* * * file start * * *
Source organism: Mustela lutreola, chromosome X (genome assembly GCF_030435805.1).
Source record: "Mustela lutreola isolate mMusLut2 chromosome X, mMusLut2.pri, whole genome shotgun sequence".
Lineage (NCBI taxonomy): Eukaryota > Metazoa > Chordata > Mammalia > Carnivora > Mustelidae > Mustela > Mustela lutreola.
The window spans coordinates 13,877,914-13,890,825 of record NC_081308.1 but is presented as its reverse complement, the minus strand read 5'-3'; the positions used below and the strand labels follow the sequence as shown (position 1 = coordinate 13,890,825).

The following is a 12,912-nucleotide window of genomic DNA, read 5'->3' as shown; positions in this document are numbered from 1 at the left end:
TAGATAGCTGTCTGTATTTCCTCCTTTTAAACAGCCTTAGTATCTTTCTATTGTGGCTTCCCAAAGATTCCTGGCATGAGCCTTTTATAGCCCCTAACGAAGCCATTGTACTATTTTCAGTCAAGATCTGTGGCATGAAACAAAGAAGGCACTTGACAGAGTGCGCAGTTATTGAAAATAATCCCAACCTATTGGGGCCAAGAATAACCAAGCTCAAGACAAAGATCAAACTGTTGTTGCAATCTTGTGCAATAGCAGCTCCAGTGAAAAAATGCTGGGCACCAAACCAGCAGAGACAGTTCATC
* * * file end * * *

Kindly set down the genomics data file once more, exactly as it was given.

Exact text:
Source organism: Mustela lutreola, chromosome X (genome assembly GCF_030435805.1).
Source record: "Mustela lutreola isolate mMusLut2 chromosome X, mMusLut2.pri, whole genome shotgun sequence".
Lineage (NCBI taxonomy): Eukaryota > Metazoa > Chordata > Mammalia > Carnivora > Mustelidae > Mustela > Mustela lutreola.
The window spans coordinates 13,877,914-13,890,825 of record NC_081308.1 but is presented as its reverse complement, the minus strand read 5'-3'; the positions used below and the strand labels follow the sequence as shown (position 1 = coordinate 13,890,825).

The following is a 12,912-nucleotide window of genomic DNA, read 5'->3' as shown; positions in this document are numbered from 1 at the left end:
TAGATAGCTGTCTGTATTTCCTCCTTTTAAACAGCCTTAGTATCTTTCTATTGTGGCTTCCCAAAGATTCCTGGCATGAGCCTTTTATAGCCCCTAACGAAGCCATTGTACTATTTTCAGTCAAGATCTGTGGCATGAAACAAAGAAGGCACTTGACAGAGTGCGCAGTTATTGAAAATAATCCCAACCTATTGGGGCCAAGAATAACCAAGCTCAAGACAAAGATCAAACTGTTGTTGCAATCTTGTGCAATAGCAGCTCCAGTGAAAAAATGCTGGGCACCAAACCAGCAGAGACAGTTCATC